1 Lawrence Technological University College of Management An Exploratory Study of Priority Based Budgeting: Identification of Public Values and Public Priorities through Citizen Engagement in Government Budgeting Decisions Presented in partial fulfillment of the requirements for the degree of Doctor of Business Administration Sheryl Warren Mitchell 2014
2 COPYRIGHT BY Sheryl Warren Mitchell 2014 All Rights Reserved
4 LAWRENCE TECHNOLOGICAL UNIVERSITY AN EXPLORATORY STUDY OF PRIORITY BASED BUDGETING: IDENTIFICATION OF PUBLIC VALUES AND PUBLIC PRIORITIES THROUGH CITIZEN ENGAGEMENT IN GOVERNMENT BUDGETING DECISIONS by Sheryl Warren Mitchell Master of Science in Administration, Central Michigan University, 1996 Concentration: Public Administration Bachelor of Arts, University of Michigan - Dearborn, 1991 Concentration: Political Science Dissertation Submitted to the Graduate Faculty of the College of Management in Partial Fulfillment of the Requirements for the Degree of DOCTOR OF BUSINESS ADMINISTRATION DISSERTATION COMMITTEE CHAIR: Anne Kohnke, Ph.D. COMMITTEE MEMBERS: Jacqueline M. Stavros, DM & Lee E. Meadows, Ph.D.
5 ABSTRACT This qualitative study explored the Priority Based Budgeting (PBB) process and how government leaders can use PBB to engage citizens in budget decision-making by focusing dialogues on public values and priorities. Multiple sources of data were used including twenty in-depth interviews with government officials and PBB experts. The results found that PBB is a strategic tool for long-term planning that incorporates a collaborative and visionary process. Using grounded theory for data analysis, a Values Based Budgeting Framework was developed based on thirteen propositions that illustrate how civic engagement and civic innovation supports and leverages the successful implementation of PBB. This framework incorporates strategies for capacity building alternatives in program and service delivery and citizen-driven performance measures. The results of this study found that PBB is a tool for engaging citizens in a strategic planning process that builds the social value of government entities by increasing access, inclusion, transparency, trust, respect, and accountability. The findings indicated that through citizen engagement, PBB: (1) gives voice to the public in government decision-making, (2) builds a shared sense of community that enriches the government organization and the community, (3) allows for a government budgeting strategy that is proactive, innovative, and increases transparency by providing access to understandable information and platforms for meaningful and deliberative dialogues, (4) supports deliberative and participatory governance, (5) builds collaborative partnerships immersed in inclusive planning for the delivery of programs and services, (6) addresses the challenges to internal collaborative conversations by increasing awareness across the organization, enlightening participants of their shared roles, and building trust, and (7) by including performance measures and management as a component of PBB, an opportunity is provided to improve and quantify performance, emphasize customer service, increase communication, and shift the focus to outcomes.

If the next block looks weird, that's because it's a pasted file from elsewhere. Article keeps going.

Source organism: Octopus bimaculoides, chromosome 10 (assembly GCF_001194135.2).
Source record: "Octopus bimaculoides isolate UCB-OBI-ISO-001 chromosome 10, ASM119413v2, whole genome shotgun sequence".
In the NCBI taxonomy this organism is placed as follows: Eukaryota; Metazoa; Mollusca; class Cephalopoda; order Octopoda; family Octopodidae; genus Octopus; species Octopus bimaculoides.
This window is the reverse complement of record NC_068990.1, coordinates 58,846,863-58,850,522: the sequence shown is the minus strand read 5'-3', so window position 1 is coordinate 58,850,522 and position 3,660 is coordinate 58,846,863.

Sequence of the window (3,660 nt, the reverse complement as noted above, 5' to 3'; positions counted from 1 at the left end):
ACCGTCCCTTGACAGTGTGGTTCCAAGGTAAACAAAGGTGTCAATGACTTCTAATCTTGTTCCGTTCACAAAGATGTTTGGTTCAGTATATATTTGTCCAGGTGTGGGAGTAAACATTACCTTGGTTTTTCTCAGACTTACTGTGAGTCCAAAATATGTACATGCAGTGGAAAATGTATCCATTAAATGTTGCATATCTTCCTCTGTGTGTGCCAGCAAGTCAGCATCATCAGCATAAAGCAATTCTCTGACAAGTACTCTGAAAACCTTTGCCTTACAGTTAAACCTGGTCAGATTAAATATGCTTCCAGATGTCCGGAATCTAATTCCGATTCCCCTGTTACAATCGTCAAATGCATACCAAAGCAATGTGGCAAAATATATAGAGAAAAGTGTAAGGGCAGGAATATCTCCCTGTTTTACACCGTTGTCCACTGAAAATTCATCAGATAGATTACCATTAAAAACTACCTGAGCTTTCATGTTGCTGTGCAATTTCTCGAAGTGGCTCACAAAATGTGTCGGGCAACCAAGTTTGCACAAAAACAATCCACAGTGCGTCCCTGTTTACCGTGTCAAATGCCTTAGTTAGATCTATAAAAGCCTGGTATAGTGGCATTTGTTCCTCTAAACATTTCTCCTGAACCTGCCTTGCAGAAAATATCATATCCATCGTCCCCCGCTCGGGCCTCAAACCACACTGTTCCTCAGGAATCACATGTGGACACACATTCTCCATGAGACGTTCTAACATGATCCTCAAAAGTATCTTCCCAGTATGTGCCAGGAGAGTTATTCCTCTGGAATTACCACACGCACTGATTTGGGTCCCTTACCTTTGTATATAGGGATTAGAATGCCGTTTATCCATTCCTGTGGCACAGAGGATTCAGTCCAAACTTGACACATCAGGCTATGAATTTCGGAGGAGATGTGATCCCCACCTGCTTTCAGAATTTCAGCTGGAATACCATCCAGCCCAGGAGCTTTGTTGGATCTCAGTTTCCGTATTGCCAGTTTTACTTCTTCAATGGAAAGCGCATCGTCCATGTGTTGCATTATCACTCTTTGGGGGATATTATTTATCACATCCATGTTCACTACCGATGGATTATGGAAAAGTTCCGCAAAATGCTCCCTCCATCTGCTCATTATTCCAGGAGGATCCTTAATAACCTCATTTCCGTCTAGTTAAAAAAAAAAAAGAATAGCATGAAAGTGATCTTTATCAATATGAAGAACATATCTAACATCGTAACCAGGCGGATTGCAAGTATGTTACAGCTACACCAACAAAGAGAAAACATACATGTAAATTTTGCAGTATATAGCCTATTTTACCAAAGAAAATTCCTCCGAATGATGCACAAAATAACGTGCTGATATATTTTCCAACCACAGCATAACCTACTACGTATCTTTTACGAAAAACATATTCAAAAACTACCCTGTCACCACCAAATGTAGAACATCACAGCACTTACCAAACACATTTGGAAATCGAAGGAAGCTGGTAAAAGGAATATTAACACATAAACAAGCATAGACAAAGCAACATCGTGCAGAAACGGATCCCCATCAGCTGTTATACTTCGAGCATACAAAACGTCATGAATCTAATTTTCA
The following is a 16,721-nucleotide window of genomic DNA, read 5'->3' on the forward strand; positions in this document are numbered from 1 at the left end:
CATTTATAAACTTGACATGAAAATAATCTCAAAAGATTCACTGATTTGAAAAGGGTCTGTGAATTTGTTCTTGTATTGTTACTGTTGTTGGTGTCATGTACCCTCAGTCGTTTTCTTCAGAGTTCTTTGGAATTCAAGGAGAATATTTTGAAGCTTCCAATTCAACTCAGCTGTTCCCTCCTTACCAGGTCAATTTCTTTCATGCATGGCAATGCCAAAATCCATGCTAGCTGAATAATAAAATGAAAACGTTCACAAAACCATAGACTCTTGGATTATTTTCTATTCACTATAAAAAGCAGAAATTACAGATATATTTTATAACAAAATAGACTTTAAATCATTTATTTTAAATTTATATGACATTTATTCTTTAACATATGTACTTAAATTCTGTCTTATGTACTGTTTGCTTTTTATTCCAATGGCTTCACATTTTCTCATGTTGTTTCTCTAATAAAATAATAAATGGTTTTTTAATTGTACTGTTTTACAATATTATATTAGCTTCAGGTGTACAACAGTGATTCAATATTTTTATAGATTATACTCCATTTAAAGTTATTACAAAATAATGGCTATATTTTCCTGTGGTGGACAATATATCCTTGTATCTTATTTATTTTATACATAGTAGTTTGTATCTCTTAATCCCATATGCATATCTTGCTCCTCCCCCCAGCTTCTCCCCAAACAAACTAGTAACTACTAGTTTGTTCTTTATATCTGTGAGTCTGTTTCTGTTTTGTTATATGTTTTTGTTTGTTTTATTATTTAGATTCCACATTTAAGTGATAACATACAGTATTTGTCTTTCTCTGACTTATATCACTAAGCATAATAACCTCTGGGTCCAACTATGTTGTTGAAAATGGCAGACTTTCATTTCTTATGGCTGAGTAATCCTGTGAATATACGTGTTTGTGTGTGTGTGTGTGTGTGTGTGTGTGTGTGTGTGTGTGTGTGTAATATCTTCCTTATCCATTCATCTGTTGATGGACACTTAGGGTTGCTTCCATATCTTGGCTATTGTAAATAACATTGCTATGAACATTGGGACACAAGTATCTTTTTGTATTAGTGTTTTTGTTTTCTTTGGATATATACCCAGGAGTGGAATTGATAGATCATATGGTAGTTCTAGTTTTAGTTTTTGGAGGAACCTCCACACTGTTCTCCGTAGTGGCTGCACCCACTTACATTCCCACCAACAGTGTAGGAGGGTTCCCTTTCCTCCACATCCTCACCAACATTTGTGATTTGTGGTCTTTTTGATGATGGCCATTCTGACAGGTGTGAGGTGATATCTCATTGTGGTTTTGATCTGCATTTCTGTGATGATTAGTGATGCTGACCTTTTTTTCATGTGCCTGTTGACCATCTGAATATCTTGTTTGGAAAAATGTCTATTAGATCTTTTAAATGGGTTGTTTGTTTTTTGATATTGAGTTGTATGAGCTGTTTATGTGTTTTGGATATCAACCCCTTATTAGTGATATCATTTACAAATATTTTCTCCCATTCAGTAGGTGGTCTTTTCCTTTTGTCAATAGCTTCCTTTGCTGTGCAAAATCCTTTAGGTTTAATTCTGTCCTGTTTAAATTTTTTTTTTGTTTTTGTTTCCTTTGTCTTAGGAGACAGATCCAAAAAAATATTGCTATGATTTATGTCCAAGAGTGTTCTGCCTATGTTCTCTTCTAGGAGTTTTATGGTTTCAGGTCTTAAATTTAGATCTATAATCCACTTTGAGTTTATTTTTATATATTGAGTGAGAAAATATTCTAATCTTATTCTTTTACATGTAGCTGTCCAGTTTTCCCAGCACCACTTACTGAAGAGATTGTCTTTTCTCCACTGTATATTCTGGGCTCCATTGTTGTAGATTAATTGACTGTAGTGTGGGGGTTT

6 ACKNOWLEDGEMENTS The successful completion of my doctoral dissertation was made possible through the support of many friends, family, and colleagues. I give thanks for being abundantly blessed by the compassion, caring, and guidance that I received from each of you. First, I want to recognize and thank the members of my dissertation committee. Dr. Anne Kohnke who chaired the committee and whose insights illuminated my pathway to a successful completion. Dr. Jacqueline Stavros who provided tremendous guidance, initiated my understanding of Appreciative Inquiry, and infused SOAR (Strengths-Opportunities-Aspirations-Results) into my personal and professional outlook. Dr. Lee Meadows, from Walsh College, who has provided unrelenting encouragement since the time he taught my very first Master s class and was the initial person to inspire me to pursue my doctorate degree. Appreciation is extended to Dr. Tom Marx for interviewing and accepting me into the doctoral program. Thank you to Dr. Richard Bush, Dr. Nadia Shuayto, and Dr. Patricia Malone who reviewed and provided insightful guidance for my qualifying paper and initial dissertation drafts. In addition, there are many talented instructors at Lawrence Tech who modeled and ignited my passion for positive leadership and organizational change, including Dr. Patty Castelli and Dr. Chris Emmons. The lessons learned throughout my research on Priority Based Budgeting have immensely impacted my personal and professional perspective and will last a lifetime. I am most indebted to the generous support from the co-founders of the Center for Priority Based Budgeting for providing me unlimited access to their innovative approach to government budgeting: Chris Fabian and Jon Johnson. Also, thank you to all of the participants of this study who took time out of their busy schedules and shared a wealth of information to support my research. My colleagues from the University of Phoenix who provided invaluable support and advice in developing my research and writing skills were extremely helpful. Thank you to Dr. Janisse Green and Dr. Linda Brown.